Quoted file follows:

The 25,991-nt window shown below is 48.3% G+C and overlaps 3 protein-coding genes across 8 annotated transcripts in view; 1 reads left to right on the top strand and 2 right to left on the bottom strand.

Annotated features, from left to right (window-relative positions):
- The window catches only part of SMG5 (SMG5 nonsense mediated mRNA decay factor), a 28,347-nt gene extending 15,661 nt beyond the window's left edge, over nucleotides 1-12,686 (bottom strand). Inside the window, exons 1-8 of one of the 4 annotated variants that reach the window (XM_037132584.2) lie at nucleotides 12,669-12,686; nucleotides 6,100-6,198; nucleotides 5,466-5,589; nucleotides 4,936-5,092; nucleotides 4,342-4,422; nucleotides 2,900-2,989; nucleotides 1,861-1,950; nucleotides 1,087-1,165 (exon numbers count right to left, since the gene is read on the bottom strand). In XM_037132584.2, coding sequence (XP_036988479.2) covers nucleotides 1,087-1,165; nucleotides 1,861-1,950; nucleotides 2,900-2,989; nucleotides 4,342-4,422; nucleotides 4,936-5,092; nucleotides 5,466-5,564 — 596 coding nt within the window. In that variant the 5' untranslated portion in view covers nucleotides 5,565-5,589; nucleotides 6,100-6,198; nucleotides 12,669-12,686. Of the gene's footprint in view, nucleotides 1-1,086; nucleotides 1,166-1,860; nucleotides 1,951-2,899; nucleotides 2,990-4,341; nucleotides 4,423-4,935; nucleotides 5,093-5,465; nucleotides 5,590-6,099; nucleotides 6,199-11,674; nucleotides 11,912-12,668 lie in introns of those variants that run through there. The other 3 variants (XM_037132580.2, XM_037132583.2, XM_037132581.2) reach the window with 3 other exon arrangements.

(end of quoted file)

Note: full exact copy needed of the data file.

The 25,991-nt window shown below is 48.3% G+C and overlaps 3 protein-coding genes across 8 annotated transcripts in view; 1 reads left to right on the top strand and 2 right to left on the bottom strand.

Annotated features, from left to right (window-relative positions):
- The window catches only part of SMG5 (SMG5 nonsense mediated mRNA decay factor), a 28,347-nt gene extending 15,661 nt beyond the window's left edge, over nucleotides 1-12,686 (bottom strand). Inside the window, exons 1-8 of one of the 4 annotated variants that reach the window (XM_037132584.2) lie at nucleotides 12,669-12,686; nucleotides 6,100-6,198; nucleotides 5,466-5,589; nucleotides 4,936-5,092; nucleotides 4,342-4,422; nucleotides 2,900-2,989; nucleotides 1,861-1,950; nucleotides 1,087-1,165 (exon numbers count right to left, since the gene is read on the bottom strand). In XM_037132584.2, coding sequence (XP_036988479.2) covers nucleotides 1,087-1,165; nucleotides 1,861-1,950; nucleotides 2,900-2,989; nucleotides 4,342-4,422; nucleotides 4,936-5,092; nucleotides 5,466-5,564 — 596 coding nt within the window. In that variant the 5' untranslated portion in view covers nucleotides 5,565-5,589; nucleotides 6,100-6,198; nucleotides 12,669-12,686. Of the gene's footprint in view, nucleotides 1-1,086; nucleotides 1,166-1,860; nucleotides 1,951-2,899; nucleotides 2,990-4,341; nucleotides 4,423-4,935; nucleotides 5,093-5,465; nucleotides 5,590-6,099; nucleotides 6,199-11,674; nucleotides 11,912-12,668 lie in introns of those variants that run through there. The other 3 variants (XM_037132580.2, XM_037132583.2, XM_037132581.2) reach the window with 3 other exon arrangements.